Building up a nurturing network for startups––an “ecosystem” ––will be key. The Government of Japan is now racing to connect entrepreneurs, universities, big corporations, and venture capitalists in order to foster more collaborations and spur deals that could spawn the next Google or Amazon. Accordingly, it has acknowledged the need for changes towards upgraded childcare services and startup-focused intellectual property rules in particular.
To create better opportunities for startups, the Ministry of Economy, Trade, and Industry (METI) launched J-Startup in 2018. The program mobilizes resources for the country’s top-performing ventures, connecting them with free workspace and consultation services and assisting them in marketing their products and services at conferences overseas. In 2022, METI began offering subsidies for startups to use for staff recruiting.
Other policy measures have boosted the market’s allure. For instance: tax breaks encouraging Japanese companies to set up corporate venture capital (CVC) units as well as a government-led 10-trillion yen (77 billion dollars*) University Endowment Fund(1.0MB) to support research and university-affiliated startups. Deregulation could fuel another cycle of expansion. In 2024, the government is expected to loosen restrictions on limited partnerships in Japan, which would allow more money from global investors to flow into Japanese venture capital funds––and ultimately to startups.
The country’s job seekers have begun to take notice of recent surveys showing that more young and mid-career Japanese professionals are hopping from big companies to startups or are open to considering the switch. That is a big deal in Japan where conventional thinking tends to equate job prestige with big-name companies.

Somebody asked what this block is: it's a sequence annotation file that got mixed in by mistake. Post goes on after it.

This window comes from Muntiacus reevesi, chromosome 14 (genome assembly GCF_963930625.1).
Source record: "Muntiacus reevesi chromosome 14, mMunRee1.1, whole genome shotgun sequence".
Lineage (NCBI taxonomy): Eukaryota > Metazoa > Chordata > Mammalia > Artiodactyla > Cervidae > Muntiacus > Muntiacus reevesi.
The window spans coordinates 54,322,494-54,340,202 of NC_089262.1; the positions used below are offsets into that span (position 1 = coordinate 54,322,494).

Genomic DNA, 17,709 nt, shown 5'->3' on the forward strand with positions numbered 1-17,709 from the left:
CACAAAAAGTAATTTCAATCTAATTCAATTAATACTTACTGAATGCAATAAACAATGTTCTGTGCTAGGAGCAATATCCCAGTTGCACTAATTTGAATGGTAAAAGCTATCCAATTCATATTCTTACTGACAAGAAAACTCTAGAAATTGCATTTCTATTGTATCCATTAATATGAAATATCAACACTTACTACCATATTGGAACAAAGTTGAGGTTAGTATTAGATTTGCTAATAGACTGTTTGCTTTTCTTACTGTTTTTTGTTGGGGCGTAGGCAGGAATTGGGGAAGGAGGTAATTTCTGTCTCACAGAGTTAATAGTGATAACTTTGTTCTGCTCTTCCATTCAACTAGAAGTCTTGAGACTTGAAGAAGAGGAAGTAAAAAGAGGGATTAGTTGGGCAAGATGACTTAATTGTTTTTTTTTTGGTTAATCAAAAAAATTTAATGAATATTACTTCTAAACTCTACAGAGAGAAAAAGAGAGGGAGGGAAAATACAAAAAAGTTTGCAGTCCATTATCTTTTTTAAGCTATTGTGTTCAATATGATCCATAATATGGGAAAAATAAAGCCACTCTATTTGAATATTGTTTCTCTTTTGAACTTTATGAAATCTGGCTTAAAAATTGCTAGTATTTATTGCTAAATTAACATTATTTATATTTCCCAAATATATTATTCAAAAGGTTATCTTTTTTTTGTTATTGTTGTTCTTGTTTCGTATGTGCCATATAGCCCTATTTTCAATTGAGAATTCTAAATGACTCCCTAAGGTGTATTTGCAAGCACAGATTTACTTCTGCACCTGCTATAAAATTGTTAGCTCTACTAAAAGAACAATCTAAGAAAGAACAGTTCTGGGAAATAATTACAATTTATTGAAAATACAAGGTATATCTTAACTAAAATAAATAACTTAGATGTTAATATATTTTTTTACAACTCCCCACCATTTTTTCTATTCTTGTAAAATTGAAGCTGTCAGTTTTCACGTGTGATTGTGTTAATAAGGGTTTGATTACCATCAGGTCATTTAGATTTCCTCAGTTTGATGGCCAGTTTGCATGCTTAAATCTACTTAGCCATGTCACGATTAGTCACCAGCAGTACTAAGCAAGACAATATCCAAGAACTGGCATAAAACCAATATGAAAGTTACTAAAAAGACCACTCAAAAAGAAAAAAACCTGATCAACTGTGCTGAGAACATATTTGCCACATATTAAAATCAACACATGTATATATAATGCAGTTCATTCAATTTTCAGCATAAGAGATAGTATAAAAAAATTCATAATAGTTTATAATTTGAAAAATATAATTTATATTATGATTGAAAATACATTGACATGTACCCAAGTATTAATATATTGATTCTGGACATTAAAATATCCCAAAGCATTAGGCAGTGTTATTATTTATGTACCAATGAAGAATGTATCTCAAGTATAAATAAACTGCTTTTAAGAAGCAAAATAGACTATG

News of substantial venture capital flows from overseas continues. In 2022, Eight Roads Ventures Japan, a Fidelity-backed unit of US-based Eight Roads, invested 2.1 billion yen (16 million* dollars) in Kyoto biotech company Thyas––part of which 75 billion yen (577 million dollars *) funds under management were poured into 49 companies in Japan’s healthcare, technology, fintech and emerging technologies sectors. Salesforce Ventures , a San Francisco-based corporate venture capital arm of a US cloud software giant, has a 100-million dollars Japan Trailblazer Fund and a solid track record, having backed career networking service BizReach and accounting software developer freee . In 2018, San Francisco-based seed-stage investment firm Scrum Ventures teamed up with Nintendo to find startups with fresh ideas for the Japanese videogame company’s Switch console. Meanwhile, DCM , a US venture capital firm headquartered in Silicon Valley, has funded 20 software, mobile and IoT startups in South Korea and Japan since the opening of a Tokyo office in 2008.
* Converted at 130 yen to the US dollar
Many of these venture capital firms view their role as more than just financiers. They’re opening their business networks to Japanese startups with global ambitions. That’s essential if new ventures are to have a shot at thriving overseas––especially because risk-averse investors in Japan tend to cash out before startups have had an opportunity to test their ideas on the global stage.
In 2021, venture capital exits accounted for roughly half of the 125 IPOs in Japan. But there were hardly any as sizable as Mercari, the flea market smartphone app operator that became one of Japan’s first unicorns when it raised 1,300 billion yen (US1.2 billion dollars**) in its 2018 Tokyo stock market debut. While unicorn startups in the US, China, and Europe now number in the hundreds, Japan still does not have even a dozen. “One of our biggest value propositions is that we can connect startups to ecosystems outside of Japan and potentially outside investors and corporations as well,” said Plug and Play Japan’s Vincent. Japan is counting on that, as it looks to solidify its place among the world’s top startup incubators.
** Converted at 109 yen to the US dollar